If you’re going to create effective uniforms of oppression, it helps to think like a dictator. Take The Handmaid’s Tale and its Republic of Gilead. The novel, now adapted into a television series, takes place in the all-too-near future when a patriarchal theocratic dictatorship and the reign of “traditional values” has taken over. As a result, none of the women have autonomy over their bodies – or privacy: Even their bathing is policed. Margaret Atwood devised this dystopian fiction in 1984 (it was published the following year), and in it, fertile women like the titular Handmaid Offred live in sexual servitude, bearing children for the barren wives of the ruling class.
“I went with ‘this is the new normal’ and the current state of our lives,” series costume designer Ane Crabtree (Pan-Am, Masters of Sex) explains over the phone from her home in Los Angeles. “It wasn’t hard obviously, given the political climate.” She developed the uniforms using the point of view of the Commander, who designed Gilead society with clothing as the key tool of misogyny, oppression and erasure. “I had to come at it from a male point of view, which was very difficult and, as a proud woman, emotional. But it actually helped fuel me to be really hardcore about it because that was his impetus: controlling potentially unruly women.”
The costume – a sack-like uniform, coded by colour according to her social function – amounts not only to negating the female form but anything remotely private or individualizing. After months of work on the series, the acclaimed costume designer’s experience is arguably the equivalent of a doctoral dissertation on the sartorial semiotics of the novel. In her research for the series, Crabtree touched a little on Hitler’s tactics. “He utilized a strong woman – Leni Riefenstahl – to get his visual politics across. Bizarrely, and painfully, he was so good at it,” she says, begrudgingly admitting that, like China and North Korea, he was a true artist of propaganda. An identically dressed sea of people become a graphic mass, human individuality abstracted to blocks of uniform colour.
Similarly, in The Handmaid’s Tale, clothing does not express personality but strips it away. The household servants, known as Marthas, don green sackdresses with aprons, the Aunts, responsible for training and indoctrination, wear brown, while the high-ranking Wives of the republic leaders sport the blue of moral purity and Christian iconography. The Handmaids wear loose crimson dresses and cloaks that embody the paradox of that colour: Having any sexuality even in highly controlled conditions makes them scarlet women, but it is also the red of Communism, of anger, passion and defiance.
The costume department hewed closely to Atwood’s precise and descriptive source material, down to the white winged headdress that obscures a handmaid’s face and subjugates her gaze, but the research and photo reference that lined the walls of Crabtree’s temporary Toronto office (the series was shot in Toronto and nearby Cambridge, Ont.) and costume fitting room take inspiration from details that run the gamut, from Japanese pearl divers and utilitarian workwear in turn-of-the-century utopian communities to contemporary religious sects and mystical groups in the United States and abroad.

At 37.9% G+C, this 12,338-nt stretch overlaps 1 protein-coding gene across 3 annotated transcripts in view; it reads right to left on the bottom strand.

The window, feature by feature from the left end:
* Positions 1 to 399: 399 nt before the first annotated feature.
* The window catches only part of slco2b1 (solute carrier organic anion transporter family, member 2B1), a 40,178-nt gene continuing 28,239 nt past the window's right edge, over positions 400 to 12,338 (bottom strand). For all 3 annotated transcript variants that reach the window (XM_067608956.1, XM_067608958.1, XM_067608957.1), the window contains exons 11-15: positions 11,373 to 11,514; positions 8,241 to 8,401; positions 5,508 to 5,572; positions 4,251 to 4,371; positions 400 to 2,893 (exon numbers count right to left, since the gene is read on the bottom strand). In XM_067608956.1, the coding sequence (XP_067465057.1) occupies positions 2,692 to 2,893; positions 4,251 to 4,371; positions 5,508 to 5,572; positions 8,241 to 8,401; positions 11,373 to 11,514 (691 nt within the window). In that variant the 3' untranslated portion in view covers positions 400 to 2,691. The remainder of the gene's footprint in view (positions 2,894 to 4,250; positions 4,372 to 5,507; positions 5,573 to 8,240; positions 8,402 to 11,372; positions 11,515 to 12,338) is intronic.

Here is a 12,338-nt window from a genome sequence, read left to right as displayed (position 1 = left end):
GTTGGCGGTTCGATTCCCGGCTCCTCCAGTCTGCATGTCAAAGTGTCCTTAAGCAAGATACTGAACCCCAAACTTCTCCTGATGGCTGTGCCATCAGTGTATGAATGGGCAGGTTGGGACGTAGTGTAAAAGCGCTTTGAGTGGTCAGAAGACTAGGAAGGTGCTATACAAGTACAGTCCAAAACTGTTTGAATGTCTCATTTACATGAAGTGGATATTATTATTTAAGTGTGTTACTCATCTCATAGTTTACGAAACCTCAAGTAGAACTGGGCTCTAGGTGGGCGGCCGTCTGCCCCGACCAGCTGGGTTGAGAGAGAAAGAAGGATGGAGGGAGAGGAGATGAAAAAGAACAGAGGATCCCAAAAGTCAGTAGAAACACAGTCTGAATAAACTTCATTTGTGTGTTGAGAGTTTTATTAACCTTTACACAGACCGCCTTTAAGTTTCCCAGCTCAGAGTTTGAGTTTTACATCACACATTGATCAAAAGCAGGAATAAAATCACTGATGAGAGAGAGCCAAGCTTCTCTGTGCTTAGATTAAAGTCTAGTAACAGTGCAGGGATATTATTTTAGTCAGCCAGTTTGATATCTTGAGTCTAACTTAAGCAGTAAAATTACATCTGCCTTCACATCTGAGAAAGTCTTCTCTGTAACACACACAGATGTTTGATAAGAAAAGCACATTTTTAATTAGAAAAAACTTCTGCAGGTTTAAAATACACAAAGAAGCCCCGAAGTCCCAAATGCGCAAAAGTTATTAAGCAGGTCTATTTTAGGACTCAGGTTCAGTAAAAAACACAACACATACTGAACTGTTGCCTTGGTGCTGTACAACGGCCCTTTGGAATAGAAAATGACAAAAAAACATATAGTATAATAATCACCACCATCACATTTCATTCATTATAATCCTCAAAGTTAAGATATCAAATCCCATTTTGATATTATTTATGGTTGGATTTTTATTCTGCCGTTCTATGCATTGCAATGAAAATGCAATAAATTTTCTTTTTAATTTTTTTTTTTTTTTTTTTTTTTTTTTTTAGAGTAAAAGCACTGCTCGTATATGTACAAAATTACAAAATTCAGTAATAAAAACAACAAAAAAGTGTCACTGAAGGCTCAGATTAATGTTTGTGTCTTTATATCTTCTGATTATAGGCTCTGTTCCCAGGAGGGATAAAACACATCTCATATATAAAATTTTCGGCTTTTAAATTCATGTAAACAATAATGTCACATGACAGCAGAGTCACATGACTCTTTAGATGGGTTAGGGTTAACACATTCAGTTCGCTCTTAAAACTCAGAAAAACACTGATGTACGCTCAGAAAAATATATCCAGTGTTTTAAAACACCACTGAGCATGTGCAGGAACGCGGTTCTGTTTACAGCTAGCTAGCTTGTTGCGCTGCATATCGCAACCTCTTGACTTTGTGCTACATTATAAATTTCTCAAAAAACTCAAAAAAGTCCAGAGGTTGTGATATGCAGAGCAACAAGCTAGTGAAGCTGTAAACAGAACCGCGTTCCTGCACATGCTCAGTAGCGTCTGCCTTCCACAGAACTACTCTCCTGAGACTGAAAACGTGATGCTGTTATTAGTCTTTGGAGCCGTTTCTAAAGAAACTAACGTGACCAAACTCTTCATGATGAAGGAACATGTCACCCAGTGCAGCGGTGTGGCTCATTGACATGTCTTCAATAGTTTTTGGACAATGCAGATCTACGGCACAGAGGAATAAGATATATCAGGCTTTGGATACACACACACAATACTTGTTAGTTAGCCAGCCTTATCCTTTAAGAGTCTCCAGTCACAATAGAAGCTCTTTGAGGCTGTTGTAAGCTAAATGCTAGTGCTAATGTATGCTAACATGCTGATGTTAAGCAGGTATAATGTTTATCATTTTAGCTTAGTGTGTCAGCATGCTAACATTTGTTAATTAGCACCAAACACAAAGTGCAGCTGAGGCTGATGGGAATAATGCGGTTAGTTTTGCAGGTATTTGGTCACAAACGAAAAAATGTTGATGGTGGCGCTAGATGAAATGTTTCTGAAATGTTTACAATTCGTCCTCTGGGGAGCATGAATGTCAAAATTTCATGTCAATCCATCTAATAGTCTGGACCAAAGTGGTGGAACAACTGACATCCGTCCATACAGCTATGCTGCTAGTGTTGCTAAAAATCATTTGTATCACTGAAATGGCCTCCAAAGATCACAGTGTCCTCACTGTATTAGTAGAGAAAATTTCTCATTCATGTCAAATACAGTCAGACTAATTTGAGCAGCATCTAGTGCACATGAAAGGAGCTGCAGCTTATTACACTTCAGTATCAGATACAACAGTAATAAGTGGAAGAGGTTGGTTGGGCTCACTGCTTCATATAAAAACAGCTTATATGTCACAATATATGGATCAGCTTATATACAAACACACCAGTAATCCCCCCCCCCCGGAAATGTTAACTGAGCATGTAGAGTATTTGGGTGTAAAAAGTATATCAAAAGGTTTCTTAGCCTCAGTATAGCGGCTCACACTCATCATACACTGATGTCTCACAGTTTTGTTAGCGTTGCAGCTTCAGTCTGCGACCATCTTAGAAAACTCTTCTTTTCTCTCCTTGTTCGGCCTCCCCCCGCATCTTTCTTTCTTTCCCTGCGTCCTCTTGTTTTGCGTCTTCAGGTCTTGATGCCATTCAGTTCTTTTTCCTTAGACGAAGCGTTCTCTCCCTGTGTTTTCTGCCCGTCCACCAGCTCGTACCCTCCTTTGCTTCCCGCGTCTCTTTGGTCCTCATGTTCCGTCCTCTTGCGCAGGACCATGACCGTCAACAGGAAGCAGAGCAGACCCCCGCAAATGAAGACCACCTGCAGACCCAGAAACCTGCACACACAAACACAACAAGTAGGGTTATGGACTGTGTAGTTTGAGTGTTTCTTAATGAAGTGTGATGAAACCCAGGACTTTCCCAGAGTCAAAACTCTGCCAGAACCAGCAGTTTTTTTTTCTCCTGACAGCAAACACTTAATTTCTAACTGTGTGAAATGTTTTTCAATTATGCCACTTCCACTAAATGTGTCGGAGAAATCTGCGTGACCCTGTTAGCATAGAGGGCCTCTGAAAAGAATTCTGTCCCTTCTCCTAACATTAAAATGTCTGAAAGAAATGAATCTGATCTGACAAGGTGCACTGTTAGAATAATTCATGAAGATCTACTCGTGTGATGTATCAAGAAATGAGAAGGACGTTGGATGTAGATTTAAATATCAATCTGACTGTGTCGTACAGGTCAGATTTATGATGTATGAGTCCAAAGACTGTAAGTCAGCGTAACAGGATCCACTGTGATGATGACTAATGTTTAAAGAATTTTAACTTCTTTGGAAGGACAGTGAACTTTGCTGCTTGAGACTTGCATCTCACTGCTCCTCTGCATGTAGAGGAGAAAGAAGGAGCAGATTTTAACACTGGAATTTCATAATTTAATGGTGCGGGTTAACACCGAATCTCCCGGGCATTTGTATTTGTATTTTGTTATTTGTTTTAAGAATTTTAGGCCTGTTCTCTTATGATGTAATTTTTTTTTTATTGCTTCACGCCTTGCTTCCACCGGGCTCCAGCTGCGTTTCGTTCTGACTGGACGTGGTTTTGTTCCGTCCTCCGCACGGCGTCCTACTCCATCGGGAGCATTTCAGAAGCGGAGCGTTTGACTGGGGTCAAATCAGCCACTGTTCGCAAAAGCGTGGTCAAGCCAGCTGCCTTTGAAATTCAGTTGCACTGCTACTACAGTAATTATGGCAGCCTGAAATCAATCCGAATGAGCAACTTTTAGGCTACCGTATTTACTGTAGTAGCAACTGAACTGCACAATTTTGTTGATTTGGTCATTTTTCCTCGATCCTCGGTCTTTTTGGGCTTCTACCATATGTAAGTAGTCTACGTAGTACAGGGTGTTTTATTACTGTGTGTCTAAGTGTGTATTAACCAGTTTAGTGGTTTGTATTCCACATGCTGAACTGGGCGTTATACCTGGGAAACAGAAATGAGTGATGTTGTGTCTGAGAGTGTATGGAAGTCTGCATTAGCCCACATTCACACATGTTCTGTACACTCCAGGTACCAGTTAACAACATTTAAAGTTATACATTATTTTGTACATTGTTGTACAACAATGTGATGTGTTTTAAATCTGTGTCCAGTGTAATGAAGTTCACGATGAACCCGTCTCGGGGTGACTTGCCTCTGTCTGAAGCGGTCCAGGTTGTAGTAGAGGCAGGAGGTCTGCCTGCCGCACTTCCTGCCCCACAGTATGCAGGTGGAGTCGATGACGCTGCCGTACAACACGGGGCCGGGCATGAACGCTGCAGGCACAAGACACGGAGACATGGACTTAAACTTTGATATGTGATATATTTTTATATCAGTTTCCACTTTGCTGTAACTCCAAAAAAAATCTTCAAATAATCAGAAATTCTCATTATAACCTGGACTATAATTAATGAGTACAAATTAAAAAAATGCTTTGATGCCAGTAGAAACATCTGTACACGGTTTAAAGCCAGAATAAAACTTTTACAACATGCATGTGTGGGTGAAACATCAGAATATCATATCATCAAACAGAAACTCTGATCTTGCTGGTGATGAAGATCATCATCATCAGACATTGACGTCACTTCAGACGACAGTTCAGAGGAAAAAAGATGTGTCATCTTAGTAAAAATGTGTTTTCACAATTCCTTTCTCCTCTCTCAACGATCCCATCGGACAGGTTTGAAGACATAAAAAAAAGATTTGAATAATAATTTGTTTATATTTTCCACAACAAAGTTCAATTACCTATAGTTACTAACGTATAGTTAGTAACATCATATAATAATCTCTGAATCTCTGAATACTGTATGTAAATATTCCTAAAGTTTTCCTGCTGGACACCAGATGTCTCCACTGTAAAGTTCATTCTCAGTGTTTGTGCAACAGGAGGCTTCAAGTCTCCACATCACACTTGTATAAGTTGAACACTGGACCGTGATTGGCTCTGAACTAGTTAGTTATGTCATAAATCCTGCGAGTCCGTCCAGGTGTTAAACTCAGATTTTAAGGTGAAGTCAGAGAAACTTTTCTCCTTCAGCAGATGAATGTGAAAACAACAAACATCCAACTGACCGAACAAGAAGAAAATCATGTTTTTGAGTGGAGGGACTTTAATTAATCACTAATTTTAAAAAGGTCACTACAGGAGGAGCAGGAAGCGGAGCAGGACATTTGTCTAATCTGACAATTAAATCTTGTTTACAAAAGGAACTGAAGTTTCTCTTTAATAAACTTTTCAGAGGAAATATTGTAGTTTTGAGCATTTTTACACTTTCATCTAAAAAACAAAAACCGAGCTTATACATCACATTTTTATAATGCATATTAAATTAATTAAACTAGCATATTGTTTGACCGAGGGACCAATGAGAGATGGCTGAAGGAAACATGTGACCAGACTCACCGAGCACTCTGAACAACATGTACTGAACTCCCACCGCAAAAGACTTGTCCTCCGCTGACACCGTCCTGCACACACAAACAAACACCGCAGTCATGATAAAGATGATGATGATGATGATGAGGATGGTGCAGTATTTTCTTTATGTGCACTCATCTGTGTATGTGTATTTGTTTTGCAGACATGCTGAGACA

Who gets pockets and why (Handmaids don’t, nor any other private space that could conceal contraband or a weapon), for example, plays with the sexist and politically charged history of pockets in women’s clothing. (Until the 1900s, if women’s garments had any pockets at all, they were tiny, often tied-on pockets, waist bags and chatelaines, for keys. The idea was that, unlike men’s wear, clothing (and women) as adornment came well before concerns for practicality.
The Marthas have pockets for keys to certain cupboards but these are not discreet: They’re for surveillance. “Specific and very visible, they’re designed to stick out,” says Crabtree. The Wives have pockets to make them chic of posture, “in a Katharine Hepburn way like a dame,” she says. Crabtree also gave all the Aunts a hidden pocket beneath a dress flap, for hiding their cattle prods. “I did that for the writers, so if she wanted to be horrifically sadistic, an Aunt could hide her cattle prod to inflict the wound even quicker and with more surprise on a Handmaid.” The soft-spoken Crabtree admits: “It is horrible thinking, but as a costume designer you have to go there.”
To promote the show’s upcoming premiere (on Hulu in the U.S. on April 26 and Bravo/CraveTV in Canada on April 30), ubiquitous billboard ads feature the indistinct image of a Handmaid – she could be anyone – with a single word starkly scratched out: Object. Depending on one’s emphasis, it has two very different meanings: a noun to be resigned to; for others, a call to arms. “Nothing has surpassed this moment for me,” the costume designer says recalling the day in March when 10 female activists in Austin – protesting bills that would limit female control over their own reproductive rights – donned homemade versions of the Handmaids’ iconic white bonnets and red cloaks to sit in at the Texas legislature, harnessing the visual grammar and tactics of fictional oppression into an act of real-world resistance.
“I wept openly when I saw that,” Crabtree admits. “Universally, internationally, some of the most amazing protests by women have been silent. The ones I remember growing up, like in South America with dance and Pinochet,” she says of la cueca sola, the Chilean phenomenon of civil rights violation denunciation in which a woman performs the national courtship dance alone with a photograph of a dead or disappeared loved one.
Having both her “brain and heart work towards something creatively that was also happening simultaneously in the press and the world,” Crabtree says, was an unusual experience. “The idea of present day, and to keep things rooted in the now is scarier than history,” Crabtree says.